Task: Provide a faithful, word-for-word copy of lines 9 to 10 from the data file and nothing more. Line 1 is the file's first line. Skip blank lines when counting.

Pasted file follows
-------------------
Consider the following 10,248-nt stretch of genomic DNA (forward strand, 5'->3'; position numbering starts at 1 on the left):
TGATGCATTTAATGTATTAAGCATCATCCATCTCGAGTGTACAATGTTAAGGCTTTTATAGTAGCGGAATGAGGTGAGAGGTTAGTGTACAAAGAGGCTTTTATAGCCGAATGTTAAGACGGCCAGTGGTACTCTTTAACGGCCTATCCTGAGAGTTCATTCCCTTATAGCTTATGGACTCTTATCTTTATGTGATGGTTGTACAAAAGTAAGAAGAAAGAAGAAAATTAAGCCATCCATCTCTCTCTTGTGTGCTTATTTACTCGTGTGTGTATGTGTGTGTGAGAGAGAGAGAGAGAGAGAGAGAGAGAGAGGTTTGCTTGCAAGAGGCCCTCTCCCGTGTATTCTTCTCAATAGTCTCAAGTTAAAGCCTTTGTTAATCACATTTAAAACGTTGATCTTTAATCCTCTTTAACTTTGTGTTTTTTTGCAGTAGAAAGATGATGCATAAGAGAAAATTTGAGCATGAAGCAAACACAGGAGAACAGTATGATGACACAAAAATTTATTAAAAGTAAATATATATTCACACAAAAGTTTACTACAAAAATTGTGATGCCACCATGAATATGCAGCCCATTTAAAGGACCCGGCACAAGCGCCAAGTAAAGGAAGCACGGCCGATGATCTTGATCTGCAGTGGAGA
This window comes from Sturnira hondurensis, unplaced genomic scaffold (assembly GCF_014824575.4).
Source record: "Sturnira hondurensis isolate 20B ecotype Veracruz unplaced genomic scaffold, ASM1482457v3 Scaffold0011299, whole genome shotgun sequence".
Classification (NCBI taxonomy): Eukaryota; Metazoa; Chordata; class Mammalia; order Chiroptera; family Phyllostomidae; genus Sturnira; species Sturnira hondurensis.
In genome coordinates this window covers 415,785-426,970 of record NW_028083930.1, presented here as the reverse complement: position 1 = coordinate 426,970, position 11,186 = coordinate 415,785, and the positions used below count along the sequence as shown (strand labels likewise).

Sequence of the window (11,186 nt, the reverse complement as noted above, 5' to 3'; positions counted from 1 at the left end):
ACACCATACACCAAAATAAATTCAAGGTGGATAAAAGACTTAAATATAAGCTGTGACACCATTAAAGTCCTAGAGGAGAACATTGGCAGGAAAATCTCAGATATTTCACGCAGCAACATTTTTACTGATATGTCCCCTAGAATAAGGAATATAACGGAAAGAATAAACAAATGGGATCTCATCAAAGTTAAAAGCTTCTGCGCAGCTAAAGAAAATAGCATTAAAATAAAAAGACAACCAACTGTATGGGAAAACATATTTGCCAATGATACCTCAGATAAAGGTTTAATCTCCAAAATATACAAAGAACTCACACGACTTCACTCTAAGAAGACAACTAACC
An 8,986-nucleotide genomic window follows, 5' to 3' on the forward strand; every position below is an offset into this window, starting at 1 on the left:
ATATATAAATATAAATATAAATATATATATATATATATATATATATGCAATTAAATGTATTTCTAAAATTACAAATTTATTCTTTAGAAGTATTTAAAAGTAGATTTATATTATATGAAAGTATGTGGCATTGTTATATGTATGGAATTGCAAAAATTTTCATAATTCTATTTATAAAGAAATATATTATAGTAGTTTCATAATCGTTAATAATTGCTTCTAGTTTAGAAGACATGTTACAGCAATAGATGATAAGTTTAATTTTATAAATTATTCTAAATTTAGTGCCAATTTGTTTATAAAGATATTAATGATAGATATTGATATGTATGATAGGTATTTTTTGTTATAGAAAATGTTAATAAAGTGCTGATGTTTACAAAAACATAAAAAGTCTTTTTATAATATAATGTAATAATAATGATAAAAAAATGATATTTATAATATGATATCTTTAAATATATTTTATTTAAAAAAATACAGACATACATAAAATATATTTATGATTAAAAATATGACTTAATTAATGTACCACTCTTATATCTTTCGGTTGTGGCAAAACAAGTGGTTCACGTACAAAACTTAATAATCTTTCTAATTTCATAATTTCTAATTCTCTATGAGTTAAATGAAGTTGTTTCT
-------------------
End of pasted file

An 8,986-nucleotide genomic window follows, 5' to 3' on the forward strand; every position below is an offset into this window, starting at 1 on the left:
ATATATAAATATAAATATAAATATATATATATATATATATATATATGCAATTAAATGTATTTCTAAAATTACAAATTTATTCTTTAGAAGTATTTAAAAGTAGATTTATATTATATGAAAGTATGTGGCATTGTTATATGTATGGAATTGCAAAAATTTTCATAATTCTATTTATAAAGAAATATATTATAGTAGTTTCATAATCGTTAATAATTGCTTCTAGTTTAGAAGACATGTTACAGCAATAGATGATAAGTTTAATTTTATAAATTATTCTAAATTTAGTGCCAATTTGTTTATAAAGATATTAATGATAGATATTGATATGTATGATAGGTATTTTTTGTTATAGAAAATGTTAATAAAGTGCTGATGTTTACAAAAACATAAAAAGTCTTTTTATAATATAATGTAATAATAATGATAAAAAAATGATATTTATAATATGATATCTTTAAATATATTTTATTTAAAAAAATACAGACATACATAAAATATATTTATGATTAAAAATATGACTTAATTAATGTACCACTCTTATATCTTTCGGTTGTGGCAAAACAAGTGGTTCACGTACAAAACTTAATAATCTTTCTAATTTCATAATTTCTAATTCTCTATGAGTTAAATGAAGTTGTTTCT